Sports fans get to know multiple uses of artificial intelligence as they tune in to watch their favorite players and teams.

Video assisted technology helps referees make decisions. Thousands of cameras followed the action in various stadiums during the World Cup last year. Teams in the major professional sports leagues in the US rely on algorithms to collect data points on ticket sales. And motion sensors are attached to hockey balls and pucks.

But one thing that has mostly stayed the same is how sports fans consume live sporting events.


Whether someone decides to stream a game on a phone or watch it on TV, fans are generally subject to how the broadcaster decides to present the game.

But now, an AI-powered video engagement company is looking to disrupt the sports viewing experience. Snipitz is putting the power of streaming in the hands of the fans.

A logo on the first hole during the second round of the LPGA Legends Championship Chofu Cup at Shimonoseki Golden Golf Club on September 13, 2018 in Shimonoseki, Yamaguchi, Japan. (Ken Ishii/Getty Images)

«If you just consider a video player, whether you’re watching your TV or you’re watching something on your phone… since the beginning of streaming in general, no effort has been put into any development when it comes to the UI, UX is in question as it wraps around the video player». Snipitz CEO Denny Darmo told Fox News Digital.


User experience design, also known as UX, is the process of defining a user’s experience each time they interact with a company’s services or products.

User interface refers to anything that a user directly interacts with to consume a digital product or service. User interface examples include touch screens, video screens, keyboards, and sounds.

Changes to the user interface can directly affect the user experience.

LPGA Q School Flag

A flag stands on the 16th green during the fourth round of LPGA Qualifying School at the LPGA International on December 6, 2008 in Daytona Beach, Florida. (Scott Halleran/Getty Images)

«Probably everyone on the planet watches something every day. Even if it’s a short clip, we’re consuming some type of media every day,» Darmo said.

Earlier this month, the official senior circuit of the LPGA announced a three-year partnership agreement with Snipitz.

Snipitz will serve as the exclusive digital broadcast partner for Legends of the LPGA, meaning fans will be able to interact with various content channels as they choose.

Snipitz’s platform also allows fans to share videos they like and interact with other viewers.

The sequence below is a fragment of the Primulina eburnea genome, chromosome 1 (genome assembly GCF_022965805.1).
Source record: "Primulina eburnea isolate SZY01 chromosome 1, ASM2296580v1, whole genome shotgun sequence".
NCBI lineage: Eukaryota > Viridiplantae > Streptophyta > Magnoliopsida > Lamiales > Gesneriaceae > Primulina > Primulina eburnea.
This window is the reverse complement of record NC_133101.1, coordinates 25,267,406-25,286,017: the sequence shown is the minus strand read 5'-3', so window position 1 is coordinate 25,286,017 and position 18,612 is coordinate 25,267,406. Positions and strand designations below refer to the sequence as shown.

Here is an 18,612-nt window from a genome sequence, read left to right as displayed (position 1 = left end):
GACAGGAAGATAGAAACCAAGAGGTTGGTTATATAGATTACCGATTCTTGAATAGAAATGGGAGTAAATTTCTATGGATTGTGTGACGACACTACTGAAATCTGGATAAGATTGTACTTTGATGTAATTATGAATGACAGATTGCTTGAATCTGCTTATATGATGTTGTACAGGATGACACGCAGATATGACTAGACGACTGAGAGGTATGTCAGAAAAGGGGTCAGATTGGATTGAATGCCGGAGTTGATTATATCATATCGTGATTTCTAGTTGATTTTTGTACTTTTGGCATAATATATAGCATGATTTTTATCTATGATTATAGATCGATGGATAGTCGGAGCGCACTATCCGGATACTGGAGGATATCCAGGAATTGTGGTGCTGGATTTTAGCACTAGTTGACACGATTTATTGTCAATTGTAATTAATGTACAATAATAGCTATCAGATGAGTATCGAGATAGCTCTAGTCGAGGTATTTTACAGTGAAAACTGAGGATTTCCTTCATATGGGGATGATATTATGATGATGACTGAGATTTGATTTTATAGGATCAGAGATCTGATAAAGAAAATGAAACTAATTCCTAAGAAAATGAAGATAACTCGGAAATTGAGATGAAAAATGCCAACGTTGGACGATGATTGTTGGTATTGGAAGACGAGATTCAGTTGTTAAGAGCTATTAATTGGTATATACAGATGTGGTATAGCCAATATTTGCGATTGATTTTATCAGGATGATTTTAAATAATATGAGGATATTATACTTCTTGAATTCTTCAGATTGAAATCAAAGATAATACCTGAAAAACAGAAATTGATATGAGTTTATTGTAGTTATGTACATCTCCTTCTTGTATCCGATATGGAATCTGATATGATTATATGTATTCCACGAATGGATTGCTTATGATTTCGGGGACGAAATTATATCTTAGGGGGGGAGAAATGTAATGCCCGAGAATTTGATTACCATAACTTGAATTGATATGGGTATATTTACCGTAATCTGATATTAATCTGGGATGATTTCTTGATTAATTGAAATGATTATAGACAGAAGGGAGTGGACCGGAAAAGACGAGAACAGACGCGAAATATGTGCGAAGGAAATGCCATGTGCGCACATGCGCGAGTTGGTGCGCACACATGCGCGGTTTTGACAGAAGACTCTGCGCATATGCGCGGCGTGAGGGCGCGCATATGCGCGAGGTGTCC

«Snipitz offers an unparalleled viewing experience. Our fans will have the ability to feel like they’re walking the ropes with the best players.» Linda Chen, CEO of Legends of the LPGA, in a press release obtained by Fox News Digital.

The fully interactive platform will know the likes and dislikes of the users the more they interact with the platform.

Stephen Curry takes a shot

Golden State Warriors guard Stephen Curry (30) shoots against the Boston Celtics during the first half of Game 2 of the NBA Basketball Finals in San Francisco on June 5, 2022. (AP Photo/Jed Jacobsohn)

“As you use it, it actually understands and learns your behaviors, your interests and patterns so that over time…as you watch something, our platform can show multiple angles that you can choose from,” Darmo added.

«For example, if you don’t want to do anything other than focus on Steph Curry for that basketball game, then you should be able to. If you just want to focus on defense, then you should be able to.»

Snipitiz also opens up the potential for advertisers to reach their customers. Since the LPGA owns its broadcast and digital broadcast rights, it will potentially benefit from a new revenue stream from the predictive sponsor and advertiser program built on Snipitiz’s technology.

As the momentum for more direct-to-consumer content grows, sports properties, leagues and brands are placing more emphasis on retaining ownership of their digital real estate. Now they have to think more about who their audience is and what they like.

The AI ​​learns what the audience likes and creates targeted ads at key moments to better reach users.


«All you look at…is ad inventory platforms. When you start to get involved in women’s sports, now for the first time you’re entertaining brands that have never advertised before, like Chanel and Jimmy Choo, but how can you make that be more specific?» Darmo said.

«By incorporating AI into a stream like that in a game, it allows machine learning to figure out the preferences and habits of the viewer, so that, just like in your social media sourcesAds can appear at the right times and at the most opportune times to capture the viewer’s attention.»